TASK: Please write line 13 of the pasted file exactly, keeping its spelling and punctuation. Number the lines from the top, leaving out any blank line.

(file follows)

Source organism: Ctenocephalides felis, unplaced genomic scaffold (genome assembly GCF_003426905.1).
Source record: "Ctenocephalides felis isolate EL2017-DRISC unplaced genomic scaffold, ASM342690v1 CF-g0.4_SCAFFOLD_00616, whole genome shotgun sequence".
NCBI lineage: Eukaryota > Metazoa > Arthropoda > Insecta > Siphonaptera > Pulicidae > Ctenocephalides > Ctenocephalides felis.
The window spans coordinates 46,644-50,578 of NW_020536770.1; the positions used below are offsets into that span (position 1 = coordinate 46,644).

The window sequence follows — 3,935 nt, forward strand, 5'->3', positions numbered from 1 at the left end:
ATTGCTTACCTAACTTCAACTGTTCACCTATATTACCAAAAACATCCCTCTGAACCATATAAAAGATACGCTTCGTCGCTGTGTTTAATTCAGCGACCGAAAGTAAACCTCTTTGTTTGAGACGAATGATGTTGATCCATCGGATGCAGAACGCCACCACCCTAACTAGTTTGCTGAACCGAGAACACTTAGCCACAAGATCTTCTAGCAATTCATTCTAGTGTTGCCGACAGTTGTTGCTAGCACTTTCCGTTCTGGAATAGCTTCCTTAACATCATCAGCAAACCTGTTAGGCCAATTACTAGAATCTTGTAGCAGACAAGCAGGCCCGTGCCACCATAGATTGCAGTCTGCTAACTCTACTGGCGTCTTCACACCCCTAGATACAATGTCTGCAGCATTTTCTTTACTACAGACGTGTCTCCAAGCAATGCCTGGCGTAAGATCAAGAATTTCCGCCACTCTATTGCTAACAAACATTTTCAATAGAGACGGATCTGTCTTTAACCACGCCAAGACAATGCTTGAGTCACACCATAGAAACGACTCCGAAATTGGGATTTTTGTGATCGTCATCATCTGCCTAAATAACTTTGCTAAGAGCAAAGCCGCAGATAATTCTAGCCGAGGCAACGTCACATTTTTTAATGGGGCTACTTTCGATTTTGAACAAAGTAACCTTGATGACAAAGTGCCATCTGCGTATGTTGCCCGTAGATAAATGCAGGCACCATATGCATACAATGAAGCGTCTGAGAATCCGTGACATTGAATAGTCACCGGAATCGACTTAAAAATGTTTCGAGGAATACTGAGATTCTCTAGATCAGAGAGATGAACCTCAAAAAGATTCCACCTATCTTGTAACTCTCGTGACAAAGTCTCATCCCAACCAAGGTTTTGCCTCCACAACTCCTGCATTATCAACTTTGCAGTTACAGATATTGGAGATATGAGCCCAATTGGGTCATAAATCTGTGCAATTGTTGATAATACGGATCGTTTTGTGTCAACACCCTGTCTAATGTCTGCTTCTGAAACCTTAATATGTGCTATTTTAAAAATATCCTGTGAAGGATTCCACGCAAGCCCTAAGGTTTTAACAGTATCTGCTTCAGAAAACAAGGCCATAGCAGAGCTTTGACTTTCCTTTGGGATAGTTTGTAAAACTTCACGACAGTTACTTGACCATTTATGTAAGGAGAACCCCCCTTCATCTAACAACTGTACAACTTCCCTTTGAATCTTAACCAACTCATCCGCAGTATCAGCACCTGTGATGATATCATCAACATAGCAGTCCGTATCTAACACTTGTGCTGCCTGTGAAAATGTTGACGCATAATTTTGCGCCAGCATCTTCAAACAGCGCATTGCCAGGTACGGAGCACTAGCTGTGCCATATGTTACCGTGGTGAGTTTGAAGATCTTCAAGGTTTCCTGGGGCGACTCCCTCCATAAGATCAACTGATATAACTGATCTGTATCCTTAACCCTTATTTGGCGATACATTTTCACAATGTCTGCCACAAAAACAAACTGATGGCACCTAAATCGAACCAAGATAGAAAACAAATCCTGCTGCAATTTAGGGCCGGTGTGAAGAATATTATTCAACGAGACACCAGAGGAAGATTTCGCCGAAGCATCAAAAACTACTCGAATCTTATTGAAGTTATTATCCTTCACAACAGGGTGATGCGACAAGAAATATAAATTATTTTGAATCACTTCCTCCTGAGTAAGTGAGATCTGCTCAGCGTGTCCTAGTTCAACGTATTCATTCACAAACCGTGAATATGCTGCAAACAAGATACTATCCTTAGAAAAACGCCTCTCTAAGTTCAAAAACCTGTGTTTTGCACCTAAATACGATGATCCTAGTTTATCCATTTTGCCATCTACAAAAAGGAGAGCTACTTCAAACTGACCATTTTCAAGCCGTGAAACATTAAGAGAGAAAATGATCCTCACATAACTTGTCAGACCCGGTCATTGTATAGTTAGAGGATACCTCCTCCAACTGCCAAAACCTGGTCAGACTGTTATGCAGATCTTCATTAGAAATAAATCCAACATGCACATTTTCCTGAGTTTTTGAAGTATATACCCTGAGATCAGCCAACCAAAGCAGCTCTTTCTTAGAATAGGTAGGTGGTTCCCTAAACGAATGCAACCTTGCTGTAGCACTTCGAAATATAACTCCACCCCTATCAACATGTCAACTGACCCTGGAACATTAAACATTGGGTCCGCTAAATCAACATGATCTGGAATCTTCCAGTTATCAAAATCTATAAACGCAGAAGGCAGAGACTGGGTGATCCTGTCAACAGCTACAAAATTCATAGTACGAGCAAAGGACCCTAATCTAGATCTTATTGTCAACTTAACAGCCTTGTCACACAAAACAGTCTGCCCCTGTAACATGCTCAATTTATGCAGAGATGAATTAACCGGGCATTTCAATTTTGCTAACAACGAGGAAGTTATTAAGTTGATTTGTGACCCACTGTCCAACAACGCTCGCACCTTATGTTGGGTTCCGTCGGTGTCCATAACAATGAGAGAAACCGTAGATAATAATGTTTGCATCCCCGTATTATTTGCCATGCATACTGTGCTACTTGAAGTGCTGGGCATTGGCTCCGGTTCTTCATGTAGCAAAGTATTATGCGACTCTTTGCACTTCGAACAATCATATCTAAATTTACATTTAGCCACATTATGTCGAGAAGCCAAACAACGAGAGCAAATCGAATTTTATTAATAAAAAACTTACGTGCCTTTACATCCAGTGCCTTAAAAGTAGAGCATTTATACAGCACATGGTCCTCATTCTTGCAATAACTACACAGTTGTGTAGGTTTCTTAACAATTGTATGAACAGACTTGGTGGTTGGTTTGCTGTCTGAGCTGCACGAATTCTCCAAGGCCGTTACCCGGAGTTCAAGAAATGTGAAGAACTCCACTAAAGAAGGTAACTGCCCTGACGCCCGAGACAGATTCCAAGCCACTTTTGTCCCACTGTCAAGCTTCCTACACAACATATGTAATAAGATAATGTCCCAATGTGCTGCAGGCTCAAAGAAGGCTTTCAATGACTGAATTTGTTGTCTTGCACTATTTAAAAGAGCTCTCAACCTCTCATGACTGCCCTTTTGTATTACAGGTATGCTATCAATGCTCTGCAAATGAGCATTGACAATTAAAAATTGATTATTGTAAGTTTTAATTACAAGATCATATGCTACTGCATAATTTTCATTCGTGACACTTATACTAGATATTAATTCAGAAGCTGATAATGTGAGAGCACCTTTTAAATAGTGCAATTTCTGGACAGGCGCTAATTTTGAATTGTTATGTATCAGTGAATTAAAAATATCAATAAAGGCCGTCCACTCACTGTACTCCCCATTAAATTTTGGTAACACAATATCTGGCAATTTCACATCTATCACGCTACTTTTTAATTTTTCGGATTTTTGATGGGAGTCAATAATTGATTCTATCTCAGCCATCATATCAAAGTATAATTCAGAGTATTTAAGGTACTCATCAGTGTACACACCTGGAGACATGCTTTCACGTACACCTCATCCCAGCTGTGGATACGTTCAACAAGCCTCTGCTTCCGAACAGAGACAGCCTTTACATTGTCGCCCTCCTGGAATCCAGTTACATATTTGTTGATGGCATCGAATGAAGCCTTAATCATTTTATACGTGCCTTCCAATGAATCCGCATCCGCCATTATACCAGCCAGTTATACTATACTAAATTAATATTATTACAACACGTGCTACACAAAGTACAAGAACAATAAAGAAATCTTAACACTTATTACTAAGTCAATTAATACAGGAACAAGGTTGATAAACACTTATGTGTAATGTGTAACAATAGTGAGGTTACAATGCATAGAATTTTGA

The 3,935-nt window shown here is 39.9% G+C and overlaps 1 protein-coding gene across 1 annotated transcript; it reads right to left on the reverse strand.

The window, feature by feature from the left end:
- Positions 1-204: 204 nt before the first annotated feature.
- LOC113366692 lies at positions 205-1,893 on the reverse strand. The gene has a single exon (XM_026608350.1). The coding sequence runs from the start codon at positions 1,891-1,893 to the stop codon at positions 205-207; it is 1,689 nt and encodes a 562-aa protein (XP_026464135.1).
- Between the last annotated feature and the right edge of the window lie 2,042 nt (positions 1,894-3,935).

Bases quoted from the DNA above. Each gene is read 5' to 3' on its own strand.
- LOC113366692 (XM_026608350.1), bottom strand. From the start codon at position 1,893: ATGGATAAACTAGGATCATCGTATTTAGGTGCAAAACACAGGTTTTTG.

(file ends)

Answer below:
- LOC113366692 (XM_026608350.1), bottom strand. From the start codon at position 1,893: ATGGATAAACTAGGATCATCGTATTTAGGTGCAAAACACAGGTTTTTG.